What we see depends mainly on what we look for.
On most journeys, travelers find themselves at some point at a crossroads or a fork. Decisions they make at this juncture are often consequential in determining their future course. Being at an intersection can feel daunting and unnerving. But being there can also provide a sense of freshness and possibility. Peter Karoff in The World We Want believes that much of what happens in our lives takes places at intersections, “the place where things come together, sometimes abruptly and sometimes in a stream.”
Intersections are those moments when we make a decision to say something or to take an action, or perhaps we make no decision and the moment, the opportunity, passes by. What happens at those moments in time can determine the direction of our lives. What happens collectively is what determines the kind of world we live in, the kind of world we leave to our children.1Peter Karoff and Jane Maddox, The World We Want (Lanham, MD: Altamira Press, 2008), 71.
Confident leadership when confronting intersections can make all the difference in the quality of one’s judgment in amorphous times, and in the outcome of one’s decisions. Insecure, halting, or hesitant leadership at a crossroads can make followers nervous and anxious. Being able to articulate this anxiety and give others words to understand and overcome it can be a defining moment in the creation of leadership influence, as has been historically true for leaders who successfully navigated the public during times of war, natural disaster, or financial recession. It can make a difference in the world we leave as a legacy for those who come after us.
In the thick of the ancient wilderness journey, the Israelites lost perspective. Paralyzed by fear, they were unable to follow the singular direction of their leader and trust Moses when facing difficult intersections. As Moses’ authority wore thin, another voice of leadership suddenly appears in the biblical narrative, at a critical intersection, forcing the lens of leadership to widen and change. It is not the voice of action but the voice of reflection. And it is the voice of a total stranger: Balaam.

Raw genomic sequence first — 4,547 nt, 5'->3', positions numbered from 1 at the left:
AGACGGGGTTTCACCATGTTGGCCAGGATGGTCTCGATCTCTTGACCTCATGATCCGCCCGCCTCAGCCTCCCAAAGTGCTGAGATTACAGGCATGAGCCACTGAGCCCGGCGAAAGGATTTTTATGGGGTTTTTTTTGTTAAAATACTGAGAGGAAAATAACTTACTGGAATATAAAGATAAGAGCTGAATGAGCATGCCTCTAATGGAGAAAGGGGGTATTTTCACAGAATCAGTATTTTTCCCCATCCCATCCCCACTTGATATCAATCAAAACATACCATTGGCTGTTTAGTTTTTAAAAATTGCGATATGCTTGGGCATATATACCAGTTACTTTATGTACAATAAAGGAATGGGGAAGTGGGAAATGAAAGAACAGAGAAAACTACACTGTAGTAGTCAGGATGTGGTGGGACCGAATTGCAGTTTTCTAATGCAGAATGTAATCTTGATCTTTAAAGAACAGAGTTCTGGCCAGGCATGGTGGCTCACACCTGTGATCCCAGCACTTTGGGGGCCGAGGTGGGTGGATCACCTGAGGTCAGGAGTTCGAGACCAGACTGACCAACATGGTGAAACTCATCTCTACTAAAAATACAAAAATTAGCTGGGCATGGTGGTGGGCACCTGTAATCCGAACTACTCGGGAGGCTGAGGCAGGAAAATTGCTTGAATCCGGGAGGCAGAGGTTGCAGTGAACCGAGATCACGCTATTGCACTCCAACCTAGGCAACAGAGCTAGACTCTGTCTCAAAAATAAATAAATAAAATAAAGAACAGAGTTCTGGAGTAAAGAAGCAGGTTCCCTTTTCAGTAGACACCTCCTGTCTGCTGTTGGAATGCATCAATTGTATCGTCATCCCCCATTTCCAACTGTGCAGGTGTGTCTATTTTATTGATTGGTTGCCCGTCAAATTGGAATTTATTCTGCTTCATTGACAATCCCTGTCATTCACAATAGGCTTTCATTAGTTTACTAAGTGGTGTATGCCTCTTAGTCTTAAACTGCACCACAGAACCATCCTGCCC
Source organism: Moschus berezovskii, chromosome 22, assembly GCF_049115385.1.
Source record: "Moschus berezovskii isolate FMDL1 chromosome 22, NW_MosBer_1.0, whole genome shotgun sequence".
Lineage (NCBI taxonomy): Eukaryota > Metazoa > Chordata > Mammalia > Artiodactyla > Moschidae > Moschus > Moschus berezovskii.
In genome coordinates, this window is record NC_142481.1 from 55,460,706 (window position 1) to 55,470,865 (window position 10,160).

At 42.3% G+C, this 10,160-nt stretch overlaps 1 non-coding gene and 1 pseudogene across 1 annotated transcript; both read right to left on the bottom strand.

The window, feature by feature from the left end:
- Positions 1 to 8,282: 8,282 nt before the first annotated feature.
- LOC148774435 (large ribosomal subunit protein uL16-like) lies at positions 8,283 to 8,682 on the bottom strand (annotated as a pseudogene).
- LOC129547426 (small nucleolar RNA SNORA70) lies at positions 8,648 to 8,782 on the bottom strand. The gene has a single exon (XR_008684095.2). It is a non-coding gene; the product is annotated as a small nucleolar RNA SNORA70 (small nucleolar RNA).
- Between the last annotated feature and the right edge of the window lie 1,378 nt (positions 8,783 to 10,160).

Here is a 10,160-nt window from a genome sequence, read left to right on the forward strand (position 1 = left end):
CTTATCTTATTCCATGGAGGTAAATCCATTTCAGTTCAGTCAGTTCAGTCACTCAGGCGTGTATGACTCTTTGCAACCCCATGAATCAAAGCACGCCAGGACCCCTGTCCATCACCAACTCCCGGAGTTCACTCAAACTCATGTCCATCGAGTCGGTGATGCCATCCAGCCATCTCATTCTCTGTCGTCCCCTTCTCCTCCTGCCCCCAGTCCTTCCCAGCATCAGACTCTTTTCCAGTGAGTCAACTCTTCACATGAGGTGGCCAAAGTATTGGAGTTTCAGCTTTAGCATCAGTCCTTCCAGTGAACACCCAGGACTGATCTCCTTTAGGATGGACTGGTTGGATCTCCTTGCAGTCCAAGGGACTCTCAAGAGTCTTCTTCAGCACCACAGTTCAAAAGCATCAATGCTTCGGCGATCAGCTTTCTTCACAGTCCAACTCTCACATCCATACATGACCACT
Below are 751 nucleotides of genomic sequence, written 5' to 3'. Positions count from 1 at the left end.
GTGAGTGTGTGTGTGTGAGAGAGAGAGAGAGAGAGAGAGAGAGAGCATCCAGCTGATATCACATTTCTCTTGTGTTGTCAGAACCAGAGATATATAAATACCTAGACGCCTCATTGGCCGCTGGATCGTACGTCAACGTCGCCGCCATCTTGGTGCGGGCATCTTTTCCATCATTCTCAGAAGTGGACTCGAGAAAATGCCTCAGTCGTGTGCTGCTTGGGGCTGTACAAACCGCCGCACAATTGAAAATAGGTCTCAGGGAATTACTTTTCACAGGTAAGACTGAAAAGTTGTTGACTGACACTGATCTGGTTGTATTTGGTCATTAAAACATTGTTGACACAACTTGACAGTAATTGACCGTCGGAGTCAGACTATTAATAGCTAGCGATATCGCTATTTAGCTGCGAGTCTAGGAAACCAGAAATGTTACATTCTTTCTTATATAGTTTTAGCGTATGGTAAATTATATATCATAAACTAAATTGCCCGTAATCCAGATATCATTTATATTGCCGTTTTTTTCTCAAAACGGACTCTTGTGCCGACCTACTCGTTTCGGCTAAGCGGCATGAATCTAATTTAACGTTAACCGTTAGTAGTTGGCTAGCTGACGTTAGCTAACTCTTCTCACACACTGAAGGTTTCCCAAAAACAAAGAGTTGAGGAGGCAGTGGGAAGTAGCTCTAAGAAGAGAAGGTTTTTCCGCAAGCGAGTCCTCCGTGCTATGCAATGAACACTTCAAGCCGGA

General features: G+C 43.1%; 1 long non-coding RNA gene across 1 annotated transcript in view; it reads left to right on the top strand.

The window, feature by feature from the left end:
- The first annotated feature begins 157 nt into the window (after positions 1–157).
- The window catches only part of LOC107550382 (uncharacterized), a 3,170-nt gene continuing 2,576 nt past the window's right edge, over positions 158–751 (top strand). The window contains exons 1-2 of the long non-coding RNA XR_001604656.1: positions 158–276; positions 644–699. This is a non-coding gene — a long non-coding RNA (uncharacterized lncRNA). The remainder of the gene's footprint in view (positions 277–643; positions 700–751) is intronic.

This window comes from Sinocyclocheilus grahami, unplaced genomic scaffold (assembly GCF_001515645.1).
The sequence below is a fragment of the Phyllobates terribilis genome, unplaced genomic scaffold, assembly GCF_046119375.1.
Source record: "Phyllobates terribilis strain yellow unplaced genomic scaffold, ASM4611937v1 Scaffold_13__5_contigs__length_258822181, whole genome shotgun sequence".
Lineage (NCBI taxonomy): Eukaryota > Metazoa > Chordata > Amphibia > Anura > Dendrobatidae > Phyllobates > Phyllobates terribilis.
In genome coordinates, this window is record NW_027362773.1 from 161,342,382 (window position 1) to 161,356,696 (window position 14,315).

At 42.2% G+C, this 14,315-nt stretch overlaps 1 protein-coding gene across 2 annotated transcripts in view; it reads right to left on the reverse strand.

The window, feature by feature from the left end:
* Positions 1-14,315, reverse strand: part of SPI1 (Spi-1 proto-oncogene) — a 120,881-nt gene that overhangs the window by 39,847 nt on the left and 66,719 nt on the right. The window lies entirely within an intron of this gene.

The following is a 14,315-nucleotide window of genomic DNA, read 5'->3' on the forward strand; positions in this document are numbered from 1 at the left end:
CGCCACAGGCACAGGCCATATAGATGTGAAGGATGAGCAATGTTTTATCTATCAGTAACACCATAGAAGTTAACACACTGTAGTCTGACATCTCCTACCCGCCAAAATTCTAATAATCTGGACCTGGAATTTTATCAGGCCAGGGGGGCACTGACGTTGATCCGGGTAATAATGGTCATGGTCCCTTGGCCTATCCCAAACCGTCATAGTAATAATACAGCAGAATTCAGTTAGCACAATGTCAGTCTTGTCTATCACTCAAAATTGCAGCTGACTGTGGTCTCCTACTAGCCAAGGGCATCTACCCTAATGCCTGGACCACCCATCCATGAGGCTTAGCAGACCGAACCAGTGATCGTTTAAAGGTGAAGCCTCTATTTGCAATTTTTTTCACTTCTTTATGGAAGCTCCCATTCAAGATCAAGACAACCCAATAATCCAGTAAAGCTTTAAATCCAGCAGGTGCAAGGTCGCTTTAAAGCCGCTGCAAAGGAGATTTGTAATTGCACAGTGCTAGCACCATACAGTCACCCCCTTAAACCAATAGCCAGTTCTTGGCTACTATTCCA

Balaam was a hire of King Balak, a king who dreaded the military legends associated with Israelite power and wanted to make sure that his people, the Moabites, were protected. The Israelites were numerous and, in his mind, dangerous. Balak sent messengers to the home of Balaam, a notorious leader in the magical arts, to ask him to curse the Israelites and minimize potential peril. With special words, he intended to “defeat them and drive them out of the land.” To that end, Balaam was Balak’s soothsayer of choice: “For I know that he whom you bless is blessed indeed, and he whom you curse is cursed” (Num. 22:6). The incredible talents and powers attributed to Balaam are integral to the story’s unraveling. Balaam, as we soon find out, lacked the requisite power to do anything to offend the Israelites, much less incapacitate their military might. We learn this not through the words of a powerful king or prophet, but through the words of a donkey.
Balaam confessed to the messengers that the Israelites were blessed and no amount of cursing on his part would change their fate. Balak was disappointed and would not take no for an answer. He sent dignitaries with promises of rich rewards, believing that perhaps the offer had lacked the right monetary incentive. Balaam finally caved in to the king’s persuasion yet made clear, even as he agreed to the mission, that he was powerless in this instance. He could not change Israelite destiny. Nevertheless, he saddled his donkey. The donkey in the story appears as an incidental prop in the mounting drama.
Up to this point, the story lacks imaginative detail. It was perhaps a rather ordinary day in the life of a soothsayer. But the day Balaam chose to curse the Israelites was not an ordinary day.
He was riding on his donkey with his two servants alongside when the donkey caught sight of the angel of the Lord standing in the way. The donkey swerved from the road and went into the fields, and Balaam beat the donkey to turn her back onto the road. The angel of the Lord then stationed himself in a lane between the vineyards with a fence on either side. The donkey, seeing the angel of the Lord, pressed herself against a wall and squeezed Balaam’s foot against the wall; so he beat her again. Once more the angel of the Lord moved forward and stationed himself on a spot so narrow that there was no room to swerve right or left. When the donkey saw the angel of the Lord, she lay down under Balaam; and Balaam was furious and beat the donkey with his stick. The Lord opened the donkey’s mouth and she said to Balaam, “What have I done to you that you have beaten me these three times?” (Num. 22:22–28)